I realized, sitting in the chair and trying to decide what to do about the problem over my head, that I was alone. No one was paying any attention to me. Matter of fact, the normal profile of individuals who eyeball someone in a wheelchair is to divert their glance. It is an action of politeness–so as not to stare. So I had a full thirty seconds of complete solitude in front of those processed meats, to decide for myself what I wanted to do, sitting in my lower seat, without scrutiny and minus the pressure to impress anyone.

It was magnificent. I understood.

The little story that Jesus tells about taking the lower seat is not a step of false humility–to deny your own abilities–but rather, an intelligent move to take the spotlight off of yourself so you can think through what you want to do, come up with an adjusted plan and achieve your goal without ever looking like you came up short.

My solution for achieving my task was quite simple. I scooted to the end of my chair, reached up with my fingertips, flipped the bologna pack in the air from its holder, and caught it. Actually, it looked like I planned it… rather athletic, if I do say so myself. Problem resolved.

Right now, my friends, I find myself in a lower seat. I have not lost my mind. I have not lost my talent. I have not lost my sense of humor. I have not lost my family. I have not lost the capability of being creative. I have not lost comedy and drama. I have not lost the ability to drive. I have not lost the blessing of going to the bathroom. I have not lost my health. For this particular season, what I have lost is the function of standing tall, walking proud and running the race.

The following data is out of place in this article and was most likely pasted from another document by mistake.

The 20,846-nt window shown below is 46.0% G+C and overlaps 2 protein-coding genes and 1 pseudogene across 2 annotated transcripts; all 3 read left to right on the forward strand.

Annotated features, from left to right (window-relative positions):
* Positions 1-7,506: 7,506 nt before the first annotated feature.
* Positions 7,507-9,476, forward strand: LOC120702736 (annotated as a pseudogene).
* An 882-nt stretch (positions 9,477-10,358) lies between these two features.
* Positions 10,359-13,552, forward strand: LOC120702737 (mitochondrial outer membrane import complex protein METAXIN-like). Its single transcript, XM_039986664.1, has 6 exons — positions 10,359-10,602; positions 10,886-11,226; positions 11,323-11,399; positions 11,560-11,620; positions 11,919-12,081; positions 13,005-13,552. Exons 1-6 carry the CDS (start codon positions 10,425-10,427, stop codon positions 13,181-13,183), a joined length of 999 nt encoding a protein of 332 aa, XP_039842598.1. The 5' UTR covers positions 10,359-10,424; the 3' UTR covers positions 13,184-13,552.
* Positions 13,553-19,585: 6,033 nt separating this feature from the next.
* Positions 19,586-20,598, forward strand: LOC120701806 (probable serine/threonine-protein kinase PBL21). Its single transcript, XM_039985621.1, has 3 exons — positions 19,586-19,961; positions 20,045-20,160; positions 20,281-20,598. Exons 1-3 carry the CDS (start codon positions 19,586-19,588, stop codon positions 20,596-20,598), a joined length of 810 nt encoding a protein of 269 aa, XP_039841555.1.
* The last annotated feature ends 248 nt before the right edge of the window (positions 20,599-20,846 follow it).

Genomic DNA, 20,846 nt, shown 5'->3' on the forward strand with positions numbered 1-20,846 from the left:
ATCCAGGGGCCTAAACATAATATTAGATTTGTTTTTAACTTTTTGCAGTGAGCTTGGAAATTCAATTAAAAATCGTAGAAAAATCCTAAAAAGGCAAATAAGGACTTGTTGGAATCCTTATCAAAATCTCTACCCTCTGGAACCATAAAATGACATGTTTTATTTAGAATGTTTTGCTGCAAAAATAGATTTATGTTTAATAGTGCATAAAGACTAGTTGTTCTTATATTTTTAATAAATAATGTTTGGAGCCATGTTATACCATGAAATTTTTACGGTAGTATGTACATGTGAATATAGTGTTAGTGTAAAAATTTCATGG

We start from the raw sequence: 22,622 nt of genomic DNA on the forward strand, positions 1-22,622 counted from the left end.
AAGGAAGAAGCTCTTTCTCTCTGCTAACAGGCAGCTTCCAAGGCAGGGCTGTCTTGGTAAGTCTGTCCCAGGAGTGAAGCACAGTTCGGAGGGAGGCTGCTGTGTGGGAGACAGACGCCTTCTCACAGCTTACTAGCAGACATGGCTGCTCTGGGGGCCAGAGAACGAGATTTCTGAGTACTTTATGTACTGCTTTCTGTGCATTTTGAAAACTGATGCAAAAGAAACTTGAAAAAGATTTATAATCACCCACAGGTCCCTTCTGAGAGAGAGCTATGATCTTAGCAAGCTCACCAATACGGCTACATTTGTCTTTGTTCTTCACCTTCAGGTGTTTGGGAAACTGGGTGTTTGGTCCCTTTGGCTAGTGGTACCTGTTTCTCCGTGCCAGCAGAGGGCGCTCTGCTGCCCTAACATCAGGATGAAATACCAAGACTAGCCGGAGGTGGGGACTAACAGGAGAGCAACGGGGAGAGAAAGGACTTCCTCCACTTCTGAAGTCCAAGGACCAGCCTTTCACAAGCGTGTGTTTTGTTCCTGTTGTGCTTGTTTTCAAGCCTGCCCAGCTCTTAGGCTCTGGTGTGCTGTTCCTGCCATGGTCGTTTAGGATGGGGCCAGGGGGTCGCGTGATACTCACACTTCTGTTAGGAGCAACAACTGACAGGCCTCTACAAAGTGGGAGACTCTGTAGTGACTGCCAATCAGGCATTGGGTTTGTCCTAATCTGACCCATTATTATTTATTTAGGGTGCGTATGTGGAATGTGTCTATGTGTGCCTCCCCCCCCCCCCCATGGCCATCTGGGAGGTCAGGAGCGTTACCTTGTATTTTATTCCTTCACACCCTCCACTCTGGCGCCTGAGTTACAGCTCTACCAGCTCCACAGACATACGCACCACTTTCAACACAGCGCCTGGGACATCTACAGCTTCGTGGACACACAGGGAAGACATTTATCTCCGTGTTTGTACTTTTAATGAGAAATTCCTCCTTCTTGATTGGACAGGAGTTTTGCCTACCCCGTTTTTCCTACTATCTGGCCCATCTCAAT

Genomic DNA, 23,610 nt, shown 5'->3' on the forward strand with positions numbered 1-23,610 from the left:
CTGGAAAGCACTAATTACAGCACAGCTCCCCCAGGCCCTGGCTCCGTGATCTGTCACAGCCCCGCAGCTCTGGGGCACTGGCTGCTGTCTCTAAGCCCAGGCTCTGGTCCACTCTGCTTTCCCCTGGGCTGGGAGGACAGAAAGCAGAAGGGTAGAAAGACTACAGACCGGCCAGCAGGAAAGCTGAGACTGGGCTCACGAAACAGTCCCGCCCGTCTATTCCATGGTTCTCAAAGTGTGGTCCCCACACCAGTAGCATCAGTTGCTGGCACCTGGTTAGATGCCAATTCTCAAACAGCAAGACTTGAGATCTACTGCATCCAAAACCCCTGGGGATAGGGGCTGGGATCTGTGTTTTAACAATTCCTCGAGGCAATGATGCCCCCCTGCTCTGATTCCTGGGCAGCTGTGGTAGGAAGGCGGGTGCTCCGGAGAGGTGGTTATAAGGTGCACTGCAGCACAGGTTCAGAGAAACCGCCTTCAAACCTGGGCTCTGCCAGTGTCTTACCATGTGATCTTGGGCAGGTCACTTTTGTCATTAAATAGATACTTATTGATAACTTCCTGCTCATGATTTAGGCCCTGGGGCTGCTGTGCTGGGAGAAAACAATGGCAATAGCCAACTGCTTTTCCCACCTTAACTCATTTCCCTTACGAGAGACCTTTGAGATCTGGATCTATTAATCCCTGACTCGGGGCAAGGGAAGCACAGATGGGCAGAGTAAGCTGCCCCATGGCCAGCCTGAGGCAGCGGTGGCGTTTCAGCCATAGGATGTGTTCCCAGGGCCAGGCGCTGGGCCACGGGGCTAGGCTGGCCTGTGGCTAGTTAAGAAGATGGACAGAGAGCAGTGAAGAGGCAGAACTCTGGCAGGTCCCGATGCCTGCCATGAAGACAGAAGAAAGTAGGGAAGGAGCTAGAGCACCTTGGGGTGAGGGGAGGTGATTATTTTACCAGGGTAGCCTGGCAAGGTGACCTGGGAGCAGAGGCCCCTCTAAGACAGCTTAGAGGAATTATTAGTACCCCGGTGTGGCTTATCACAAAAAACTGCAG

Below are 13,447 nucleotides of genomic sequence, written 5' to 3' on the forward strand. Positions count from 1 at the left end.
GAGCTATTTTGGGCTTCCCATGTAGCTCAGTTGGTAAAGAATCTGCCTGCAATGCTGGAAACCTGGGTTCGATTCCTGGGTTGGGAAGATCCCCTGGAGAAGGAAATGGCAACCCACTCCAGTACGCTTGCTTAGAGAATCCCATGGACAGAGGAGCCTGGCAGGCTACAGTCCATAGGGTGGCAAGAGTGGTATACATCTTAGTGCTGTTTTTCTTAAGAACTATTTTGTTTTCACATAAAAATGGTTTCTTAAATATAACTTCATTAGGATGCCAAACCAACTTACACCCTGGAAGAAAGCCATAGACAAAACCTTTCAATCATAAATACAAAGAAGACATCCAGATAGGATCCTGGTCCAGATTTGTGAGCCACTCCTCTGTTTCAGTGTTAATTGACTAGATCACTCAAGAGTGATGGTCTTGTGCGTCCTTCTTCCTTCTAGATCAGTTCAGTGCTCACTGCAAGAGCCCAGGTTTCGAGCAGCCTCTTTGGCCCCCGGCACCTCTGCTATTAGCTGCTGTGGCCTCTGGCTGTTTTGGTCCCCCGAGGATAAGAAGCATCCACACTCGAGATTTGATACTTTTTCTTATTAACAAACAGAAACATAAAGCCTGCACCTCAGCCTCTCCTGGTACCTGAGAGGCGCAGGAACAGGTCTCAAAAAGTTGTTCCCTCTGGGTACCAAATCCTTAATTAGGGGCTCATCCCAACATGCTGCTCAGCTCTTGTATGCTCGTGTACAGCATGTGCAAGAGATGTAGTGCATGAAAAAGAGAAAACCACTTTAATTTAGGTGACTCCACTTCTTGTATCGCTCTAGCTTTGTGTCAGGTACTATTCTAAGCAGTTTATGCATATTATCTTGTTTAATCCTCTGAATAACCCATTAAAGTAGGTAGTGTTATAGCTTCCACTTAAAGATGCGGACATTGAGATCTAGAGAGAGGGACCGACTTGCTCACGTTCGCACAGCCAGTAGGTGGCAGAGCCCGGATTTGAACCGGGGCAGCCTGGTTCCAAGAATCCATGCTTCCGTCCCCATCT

I am in a lower seat. It grants God and those around me the option of calling me up to a higher position. I do not know if that will happen, but in the meantime I plan to have great fun with my shortcoming and the immense gift thrust upon me, to see life from the perspective of a toddler. After all, that’s what Jesus told us we were supposed to do–become like little children. To achieve that we have to do two things: stop being grumpy adults and get a little lower.

I’ve done that.

My trip into the grocery store was an immense success. Counting the movement with my legs and arms, wheeling myself around, I got a great little workout and I took care of the balogna–both the one on the shelf and some it in my own prideful heart.

The producers of jonathots would humbly request a yearly subscription donation of $10 for this wonderful, inspirational opportunity

A Way That Seems Right… October 4, 2012

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Live from October 1st filming